‘People, Places & Things’ Theater Review: Great Acting Is the Best Kind of High

Drug withdrawal becomes a trip through a malfunctioning disco in Duncan Macmillan’s new play

Duncan Macmillan writes plays that guarantee at least one good performance. His muddled adaptation of George Orwell’s “1984” (co-written with Robert Icke) performed on Broadway this summer in a production that featured Tom Sturridge’s fine lead performance. Macmillan now follows “1984” with “People, Places & Things,” which opened Wednesday at Brooklyn’s St. Ann’s Warehouse after a long run in London.

Denise Gough, the lead actor, isn’t just good. She’s great playing Emma, an actress-addict who just can’t stop imbibing every drug known to man and swilling it down with the nearest alcoholic beverage.

Emma is also wildly funny when she’s high on stage and off, and unlike most addicts, she remains so even after detox. Her comment that she’s a very good driver and “drove here” when checking into the rehab center brings down the house at St. Ann’s. She also delivers a very witty and insightful take-down of a therapist (Barbara Marten). It’s the next best thing to a great stand-up act, and Macmillan can be credited for giving Emma all the fabulous one-liners.

Unfortunately, he saved nothing but platitudes for the therapist and all the other patients who have to endure therapy sessions with the volatile and far more articulate Emma. “Surrender doesn’t mean defeat,” she is told when the 12-step program is explained to her.

The therapist character is the kind of role that the late Marian Seldes used to play. Then those roles went to Kathleen Chalfant. Seldes and Chalfant, however, brought more than a modicum of edge to such super-efficient professionals.

Marten, on the other hand, is so quietly superior and self-satisfied in her reactions to Emma that her therapist verges on parody. I expected the other Dr. Scholl’s to drop, but both orthopedics remain firmly on Marten’s grounded feet throughout the play. The therapist isn’t a charlatan. She isn’t a hallucination. She’s the voice of God. Since Emma never fails to galvanize our attention by being the contrarian, it’s a disappointment when such a vital character has to capitulate to such a dreary cliche.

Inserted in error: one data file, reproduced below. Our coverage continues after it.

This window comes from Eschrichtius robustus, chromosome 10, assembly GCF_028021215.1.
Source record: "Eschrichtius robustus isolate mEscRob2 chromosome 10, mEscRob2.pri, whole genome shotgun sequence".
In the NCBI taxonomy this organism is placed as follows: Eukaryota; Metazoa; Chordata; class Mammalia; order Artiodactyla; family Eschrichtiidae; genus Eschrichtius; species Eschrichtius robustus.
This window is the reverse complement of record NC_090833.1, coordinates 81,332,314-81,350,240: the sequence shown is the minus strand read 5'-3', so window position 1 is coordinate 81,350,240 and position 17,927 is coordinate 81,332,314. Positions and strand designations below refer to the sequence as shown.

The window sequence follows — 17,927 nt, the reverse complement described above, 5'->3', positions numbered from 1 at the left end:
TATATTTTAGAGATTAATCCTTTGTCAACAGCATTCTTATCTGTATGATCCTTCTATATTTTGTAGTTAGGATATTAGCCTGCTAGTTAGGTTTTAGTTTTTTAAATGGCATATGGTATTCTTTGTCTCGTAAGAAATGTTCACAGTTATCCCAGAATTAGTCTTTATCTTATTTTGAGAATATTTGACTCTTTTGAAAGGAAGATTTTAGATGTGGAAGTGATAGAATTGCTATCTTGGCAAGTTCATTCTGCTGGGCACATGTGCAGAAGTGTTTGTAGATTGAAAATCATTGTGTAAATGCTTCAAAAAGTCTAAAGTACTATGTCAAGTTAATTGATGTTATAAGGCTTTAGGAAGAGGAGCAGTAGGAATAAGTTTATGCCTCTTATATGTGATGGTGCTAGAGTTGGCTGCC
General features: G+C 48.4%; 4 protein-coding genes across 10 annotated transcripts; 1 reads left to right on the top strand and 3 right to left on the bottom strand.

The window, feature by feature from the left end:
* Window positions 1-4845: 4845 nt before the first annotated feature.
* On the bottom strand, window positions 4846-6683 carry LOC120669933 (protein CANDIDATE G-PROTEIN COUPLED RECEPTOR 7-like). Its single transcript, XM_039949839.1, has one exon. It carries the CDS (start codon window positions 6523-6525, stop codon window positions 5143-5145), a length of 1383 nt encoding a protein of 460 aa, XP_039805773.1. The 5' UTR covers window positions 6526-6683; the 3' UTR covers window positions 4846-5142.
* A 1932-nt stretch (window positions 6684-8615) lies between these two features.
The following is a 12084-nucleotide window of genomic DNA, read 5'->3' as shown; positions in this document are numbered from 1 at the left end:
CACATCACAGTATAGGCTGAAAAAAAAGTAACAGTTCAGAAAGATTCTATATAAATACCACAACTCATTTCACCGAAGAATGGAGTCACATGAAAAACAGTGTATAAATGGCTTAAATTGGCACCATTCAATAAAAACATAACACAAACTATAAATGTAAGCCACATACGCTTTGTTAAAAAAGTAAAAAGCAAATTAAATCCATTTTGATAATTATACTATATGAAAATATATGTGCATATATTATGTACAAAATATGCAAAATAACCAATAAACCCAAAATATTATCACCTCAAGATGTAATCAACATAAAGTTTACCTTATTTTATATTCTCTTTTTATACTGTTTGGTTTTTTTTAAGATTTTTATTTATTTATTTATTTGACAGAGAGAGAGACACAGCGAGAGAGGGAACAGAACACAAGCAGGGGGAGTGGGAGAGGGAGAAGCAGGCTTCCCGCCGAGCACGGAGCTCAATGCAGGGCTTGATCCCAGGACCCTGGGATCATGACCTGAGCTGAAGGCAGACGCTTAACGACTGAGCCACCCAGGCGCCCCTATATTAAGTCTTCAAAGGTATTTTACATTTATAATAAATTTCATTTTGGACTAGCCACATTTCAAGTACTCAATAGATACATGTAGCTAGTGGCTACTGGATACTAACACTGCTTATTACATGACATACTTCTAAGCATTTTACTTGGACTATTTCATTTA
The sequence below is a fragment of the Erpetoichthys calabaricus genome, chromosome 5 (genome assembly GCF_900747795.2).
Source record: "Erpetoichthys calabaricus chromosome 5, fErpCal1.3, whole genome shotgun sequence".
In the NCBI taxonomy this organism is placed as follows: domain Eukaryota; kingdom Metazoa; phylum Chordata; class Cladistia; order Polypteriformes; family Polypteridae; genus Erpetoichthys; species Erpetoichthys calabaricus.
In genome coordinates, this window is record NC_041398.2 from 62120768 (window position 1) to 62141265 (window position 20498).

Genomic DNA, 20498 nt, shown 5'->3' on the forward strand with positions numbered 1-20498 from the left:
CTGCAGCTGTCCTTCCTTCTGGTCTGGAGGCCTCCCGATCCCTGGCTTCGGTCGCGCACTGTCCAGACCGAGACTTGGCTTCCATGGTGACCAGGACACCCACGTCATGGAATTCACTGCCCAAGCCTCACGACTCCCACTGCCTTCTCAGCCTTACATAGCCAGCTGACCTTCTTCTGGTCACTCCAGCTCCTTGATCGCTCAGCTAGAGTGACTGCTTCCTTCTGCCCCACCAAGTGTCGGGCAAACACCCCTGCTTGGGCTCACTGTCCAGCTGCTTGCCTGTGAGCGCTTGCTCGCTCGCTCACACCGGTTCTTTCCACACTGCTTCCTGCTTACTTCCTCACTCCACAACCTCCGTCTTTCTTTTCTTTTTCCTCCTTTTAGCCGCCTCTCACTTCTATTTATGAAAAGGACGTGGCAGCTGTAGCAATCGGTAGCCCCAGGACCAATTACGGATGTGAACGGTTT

Whenever the 12-step talk interrupts one of Emma’s fascinating tirades, director Jeremy Herrin invariably comes to the rescue. “PP&T” may be the first drama to visualize drug withdrawal as a walk through a malfunctioning discotheque. Flashing lights (James Farncombe), throbbing music (Matthew Herbert), earsplitting sound effects (Tom Gibbons) and hallucinatory projections and videos (Andrzej Goulding) practically make you want to jump up and join the fun on stage.

Equally dazzling are the many Emmas who join Gough during some of these high-tech melees. It’s both creepy and fascinating when the stage does somersaults in act one, so it should come as no surprise when Herrin feels the need to repeat the stunt in the far weaker second act.

The 12-step program includes making amends. Emma and her fellow patients prepare for these encounters by doing improvisations, projecting what might happen when they ask for forgiveness. Actors seem to like improvisations, but I’ve always found them unendurable to sit through, and “PP&T” does nothing to alter that opinion.

Boredom aside, Emma’s group sessions leave her completely unprepared for her amends. The one-sided confrontation that ends the play leaves Emma so vulnerable and crushed that she should sue her rehab center for malpractice.

Postscript: Bryan Singer Productions is credited as one of the producers. Michelle Williams was in the audience at the critics’ preview. You do the math.